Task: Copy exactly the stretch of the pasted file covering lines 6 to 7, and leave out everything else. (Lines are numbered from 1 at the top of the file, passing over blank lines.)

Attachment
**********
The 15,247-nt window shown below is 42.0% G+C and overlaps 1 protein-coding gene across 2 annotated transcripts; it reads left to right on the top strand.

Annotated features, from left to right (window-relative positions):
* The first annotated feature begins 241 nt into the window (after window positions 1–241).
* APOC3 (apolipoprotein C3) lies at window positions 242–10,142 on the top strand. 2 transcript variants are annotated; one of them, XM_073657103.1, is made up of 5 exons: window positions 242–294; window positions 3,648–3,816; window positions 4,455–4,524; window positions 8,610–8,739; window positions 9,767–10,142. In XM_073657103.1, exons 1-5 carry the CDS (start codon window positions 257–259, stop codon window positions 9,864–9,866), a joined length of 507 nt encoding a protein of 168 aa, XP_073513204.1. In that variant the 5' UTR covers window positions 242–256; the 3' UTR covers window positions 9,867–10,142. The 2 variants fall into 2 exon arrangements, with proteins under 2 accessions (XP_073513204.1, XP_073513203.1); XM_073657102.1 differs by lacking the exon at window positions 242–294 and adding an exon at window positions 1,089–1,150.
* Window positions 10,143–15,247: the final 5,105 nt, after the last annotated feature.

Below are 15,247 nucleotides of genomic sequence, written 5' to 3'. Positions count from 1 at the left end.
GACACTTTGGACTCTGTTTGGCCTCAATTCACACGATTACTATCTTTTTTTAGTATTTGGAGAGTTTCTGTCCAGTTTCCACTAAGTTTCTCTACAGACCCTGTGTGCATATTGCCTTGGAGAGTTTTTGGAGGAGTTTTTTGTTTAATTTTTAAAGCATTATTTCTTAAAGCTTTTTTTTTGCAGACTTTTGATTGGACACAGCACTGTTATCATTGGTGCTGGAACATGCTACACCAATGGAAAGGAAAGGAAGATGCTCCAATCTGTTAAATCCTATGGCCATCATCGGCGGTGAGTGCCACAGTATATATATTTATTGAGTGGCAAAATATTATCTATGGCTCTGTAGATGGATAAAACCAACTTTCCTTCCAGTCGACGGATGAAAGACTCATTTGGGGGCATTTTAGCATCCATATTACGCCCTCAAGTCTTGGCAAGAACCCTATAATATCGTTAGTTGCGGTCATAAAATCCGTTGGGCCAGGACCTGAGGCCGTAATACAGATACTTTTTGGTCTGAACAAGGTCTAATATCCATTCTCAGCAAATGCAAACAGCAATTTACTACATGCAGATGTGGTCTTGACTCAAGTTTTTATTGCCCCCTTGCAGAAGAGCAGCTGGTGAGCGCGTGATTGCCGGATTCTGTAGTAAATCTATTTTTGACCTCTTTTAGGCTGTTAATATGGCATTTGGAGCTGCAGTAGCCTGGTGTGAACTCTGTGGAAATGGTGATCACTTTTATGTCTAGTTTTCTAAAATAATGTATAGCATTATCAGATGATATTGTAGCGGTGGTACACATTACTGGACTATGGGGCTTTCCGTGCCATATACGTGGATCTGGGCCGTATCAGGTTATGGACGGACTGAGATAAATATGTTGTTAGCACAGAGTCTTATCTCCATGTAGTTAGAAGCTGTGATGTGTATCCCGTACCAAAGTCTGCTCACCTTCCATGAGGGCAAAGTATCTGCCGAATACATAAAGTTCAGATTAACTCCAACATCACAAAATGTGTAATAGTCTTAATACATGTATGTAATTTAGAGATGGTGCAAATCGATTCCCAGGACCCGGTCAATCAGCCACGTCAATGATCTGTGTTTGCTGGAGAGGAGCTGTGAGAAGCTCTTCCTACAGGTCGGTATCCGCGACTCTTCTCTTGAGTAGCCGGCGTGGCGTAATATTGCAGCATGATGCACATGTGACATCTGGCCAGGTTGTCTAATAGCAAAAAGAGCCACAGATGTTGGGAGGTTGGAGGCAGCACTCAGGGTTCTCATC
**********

Below are 15,247 nucleotides of genomic sequence, written 5' to 3'. Positions count from 1 at the left end.
GACACTTTGGACTCTGTTTGGCCTCAATTCACACGATTACTATCTTTTTTTAGTATTTGGAGAGTTTCTGTCCAGTTTCCACTAAGTTTCTCTACAGACCCTGTGTGCATATTGCCTTGGAGAGTTTTTGGAGGAGTTTTTTGTTTAATTTTTAAAGCATTATTTCTTAAAGCTTTTTTTTTGCAGACTTTTGATTGGACACAGCACTGTTATCATTGGTGCTGGAACATGCTACACCAATGGAAAGGAAAGGAAGATGCTCCAATCTGTTAAATCCTATGGCCATCATCGGCGGTGAGTGCCACAGTATATATATTTATTGAGTGGCAAAATATTATCTATGGCTCTGTAGATGGATAAAACCAACTTTCCTTCCAGTCGACGGATGAAAGACTCATTTGGGGGCATTTTAGCATCCATATTACGCCCTCAAGTCTTGGCAAGAACCCTATAATATCGTTAGTTGCGGTCATAAAATCCGTTGGGCCAGGACCTGAGGCCGTAATACAGATACTTTTTGGTCTGAACAAGGTCTAATATCCATTCTCAGCAAATGCAAACAGCAATTTACTACATGCAGATGTGGTCTTGACTCAAGTTTTTATTGCCCCCTTGCAGAAGAGCAGCTGGTGAGCGCGTGATTGCCGGATTCTGTAGTAAATCTATTTTTGACCTCTTTTAGGCTGTTAATATGGCATTTGGAGCTGCAGTAGCCTGGTGTGAACTCTGTGGAAATGGTGATCACTTTTATGTCTAGTTTTCTAAAATAATGTATAGCATTATCAGATGATATTGTAGCGGTGGTACACATTACTGGACTATGGGGCTTTCCGTGCCATATACGTGGATCTGGGCCGTATCAGGTTATGGACGGACTGAGATAAATATGTTGTTAGCACAGAGTCTTATCTCCATGTAGTTAGAAGCTGTGATGTGTATCCCGTACCAAAGTCTGCTCACCTTCCATGAGGGCAAAGTATCTGCCGAATACATAAAGTTCAGATTAACTCCAACATCACAAAATGTGTAATAGTCTTAATACATGTATGTAATTTAGAGATGGTGCAAATCGATTCCCAGGACCCGGTCAATCAGCCACGTCAATGATCTGTGTTTGCTGGAGAGGAGCTGTGAGAAGCTCTTCCTACAGGTCGGTATCCGCGACTCTTCTCTTGAGTAGCCGGCGTGGCGTAATATTGCAGCATGATGCACATGTGACATCTGGCCAGGTTGTCTAATAGCAAAAAGAGCCACAGATGTTGGGAGGTTGGAGGCAGCACTCAGGGTTCTCATC